The Swachh Bharat (Clean India) campaign also does not come out looking good in the slums we covered. It might have done well in rural India, as the available independent analyses clearly suggest. But in urban India, the results appear to be highly mixed. Whatever Swachh Bharat has done for garbage removal, its toilet scheme can’t easily work in the slums of large cities like Mumbai and Hyderabad. If you live in a one-room dwelling, a family toilet simply cannot be built. Community toilets, not family toilets, are your only recourse, and as far as we could tell, Swachh
Bharat funds were either not available for community toilets, or our slum communities did not know about them. Can more community toilets be built, can they have more water, can they be cleaned more regularly? These are the basic challenges of high-intensity slums — Dharavi or Ghatkopar, for example. We found only a few instances of toilets built with Swachh Bharat funds. Moreover, while open defecation is clearly waning in cities, the declining trend began before Swachh Bharat was launched. And depressingly, even after four years of Swachh Bharat, one can find enough slums without toilets.
The Jan Dhan Yojana, another signature scheme of the Modi regime, has not been an unmixed blessing either. It was acclaimed as a pathbreaking idea for financial inclusion. By forcing banks to open accounts for the poor, without a minimum balance requirement, it certainly had that promise in theory. In principle, the subsidies and the government’s income support, if available, could directly be transferred to such accounts, and the welfare of the poor thereby enhanced. But in reality, neither believing the government nor the banks, nearly half of our slum-dwellers did not open such accounts. And of those who did, some received subsidies in those accounts, but most remained “zero balance”, a term almost all slum dwellers have heard of, even if they did not utilise the option. Far and away, the most troubling aspect of such accounts for our slum dwellers was that the government did not transfer any funds to them, let alone the Rs 15 lakh that PM Modi had announced as a near certainty, if black money could be recovered. Few believed Rs 15 lakh would come to their accounts, but “do teen hazaar bhi nahin aaye (even Rs 2,000-3,000 did not arrive)”. Analytically, the issue here is not that the idea was wrong. It is simply that the Modi government, according to our poor informants, made jhoote vaade (false promises).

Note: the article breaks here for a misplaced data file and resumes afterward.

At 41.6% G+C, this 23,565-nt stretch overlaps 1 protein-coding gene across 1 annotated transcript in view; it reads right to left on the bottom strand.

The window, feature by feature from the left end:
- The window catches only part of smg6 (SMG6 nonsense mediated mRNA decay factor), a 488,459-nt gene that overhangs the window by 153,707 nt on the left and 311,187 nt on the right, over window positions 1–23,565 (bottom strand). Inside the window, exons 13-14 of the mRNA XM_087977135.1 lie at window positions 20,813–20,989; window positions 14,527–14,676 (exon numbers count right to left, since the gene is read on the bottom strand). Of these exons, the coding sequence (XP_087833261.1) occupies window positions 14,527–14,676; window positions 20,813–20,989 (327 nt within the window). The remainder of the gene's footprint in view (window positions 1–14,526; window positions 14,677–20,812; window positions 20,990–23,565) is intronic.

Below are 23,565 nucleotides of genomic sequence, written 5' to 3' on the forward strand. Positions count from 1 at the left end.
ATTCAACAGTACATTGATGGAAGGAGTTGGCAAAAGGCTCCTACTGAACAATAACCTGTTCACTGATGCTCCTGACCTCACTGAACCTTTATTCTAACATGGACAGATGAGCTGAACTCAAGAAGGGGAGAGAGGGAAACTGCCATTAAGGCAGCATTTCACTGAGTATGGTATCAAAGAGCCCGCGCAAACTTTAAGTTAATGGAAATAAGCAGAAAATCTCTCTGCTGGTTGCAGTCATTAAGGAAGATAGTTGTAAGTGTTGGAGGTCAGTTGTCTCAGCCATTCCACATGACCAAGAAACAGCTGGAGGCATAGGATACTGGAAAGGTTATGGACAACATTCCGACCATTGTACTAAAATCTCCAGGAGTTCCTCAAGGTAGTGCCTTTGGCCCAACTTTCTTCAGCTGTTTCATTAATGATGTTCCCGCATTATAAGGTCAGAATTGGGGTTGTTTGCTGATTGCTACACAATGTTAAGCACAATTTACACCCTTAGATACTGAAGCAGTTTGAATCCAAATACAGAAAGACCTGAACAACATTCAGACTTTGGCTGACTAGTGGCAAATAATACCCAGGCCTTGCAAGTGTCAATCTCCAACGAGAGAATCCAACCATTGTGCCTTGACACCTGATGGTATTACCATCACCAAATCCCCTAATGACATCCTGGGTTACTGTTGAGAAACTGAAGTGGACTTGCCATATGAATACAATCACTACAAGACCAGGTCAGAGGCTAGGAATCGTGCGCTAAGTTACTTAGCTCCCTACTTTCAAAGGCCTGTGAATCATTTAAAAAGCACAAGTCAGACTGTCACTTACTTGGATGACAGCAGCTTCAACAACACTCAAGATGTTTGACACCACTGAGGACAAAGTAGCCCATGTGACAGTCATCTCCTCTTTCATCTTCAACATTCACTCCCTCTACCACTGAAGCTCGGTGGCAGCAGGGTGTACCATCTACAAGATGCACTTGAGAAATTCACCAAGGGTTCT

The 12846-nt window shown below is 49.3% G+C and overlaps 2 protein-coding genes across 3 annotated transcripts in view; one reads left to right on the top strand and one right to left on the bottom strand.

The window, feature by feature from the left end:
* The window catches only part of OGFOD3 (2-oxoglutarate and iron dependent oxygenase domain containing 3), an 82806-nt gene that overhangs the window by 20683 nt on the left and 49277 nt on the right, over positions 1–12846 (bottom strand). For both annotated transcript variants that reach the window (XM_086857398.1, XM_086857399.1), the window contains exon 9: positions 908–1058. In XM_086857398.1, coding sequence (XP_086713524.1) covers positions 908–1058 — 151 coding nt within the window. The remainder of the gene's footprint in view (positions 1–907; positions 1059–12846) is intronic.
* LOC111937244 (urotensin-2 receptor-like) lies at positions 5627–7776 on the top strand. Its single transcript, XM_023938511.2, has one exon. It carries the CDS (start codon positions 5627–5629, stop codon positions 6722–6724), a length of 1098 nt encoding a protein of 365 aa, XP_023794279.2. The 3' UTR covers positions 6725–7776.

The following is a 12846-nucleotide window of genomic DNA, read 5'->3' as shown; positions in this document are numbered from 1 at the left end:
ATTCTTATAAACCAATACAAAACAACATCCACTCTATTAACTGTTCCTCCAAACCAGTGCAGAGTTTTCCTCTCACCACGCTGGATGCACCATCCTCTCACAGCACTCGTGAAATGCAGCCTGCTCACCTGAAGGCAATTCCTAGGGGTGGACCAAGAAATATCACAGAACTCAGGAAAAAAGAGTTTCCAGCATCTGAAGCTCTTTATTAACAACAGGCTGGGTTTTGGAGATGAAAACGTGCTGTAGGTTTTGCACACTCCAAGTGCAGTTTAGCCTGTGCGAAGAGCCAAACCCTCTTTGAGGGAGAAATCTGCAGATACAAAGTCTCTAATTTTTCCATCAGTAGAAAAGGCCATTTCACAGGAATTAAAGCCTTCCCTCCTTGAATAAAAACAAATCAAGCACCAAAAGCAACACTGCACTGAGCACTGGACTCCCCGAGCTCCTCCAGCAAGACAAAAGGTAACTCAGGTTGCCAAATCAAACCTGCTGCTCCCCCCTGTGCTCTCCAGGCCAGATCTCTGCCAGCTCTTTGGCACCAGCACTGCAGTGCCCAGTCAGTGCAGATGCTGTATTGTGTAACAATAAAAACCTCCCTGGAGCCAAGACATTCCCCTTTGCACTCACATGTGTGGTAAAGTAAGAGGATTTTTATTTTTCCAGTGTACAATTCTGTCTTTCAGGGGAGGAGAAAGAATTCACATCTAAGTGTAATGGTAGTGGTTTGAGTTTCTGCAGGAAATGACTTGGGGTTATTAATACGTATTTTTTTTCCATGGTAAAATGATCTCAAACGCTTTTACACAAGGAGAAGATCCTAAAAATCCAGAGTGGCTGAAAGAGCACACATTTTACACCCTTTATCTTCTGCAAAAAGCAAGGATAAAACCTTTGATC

Let us end on a happier note. It is generally believed that at low levels of income, cities can’t be slum-free. Kerala defies this development dictum. To be in Kochi is such a relief. A little over 1 per cent of the city’s population is officially classified as slum-dwelling (as opposed to nearly half in Mumbai and almost a third in Hyderabad), and the slums that do exist don’t look like slums. The notion of the right to public services has gone deep and wide. Public service delivery — water, electricity, sanitation, roads — does not generally falter, and when it does, the municipal corporator, whose mobile phone number is known to everyone, is available for redressal. If Kochi did not leave so much plastic on its beaches, it could be called India’s most remarkable city. It has won the battle against squalour and poverty. But that is Kerala’s achievement, not Prime Minister Modi’s.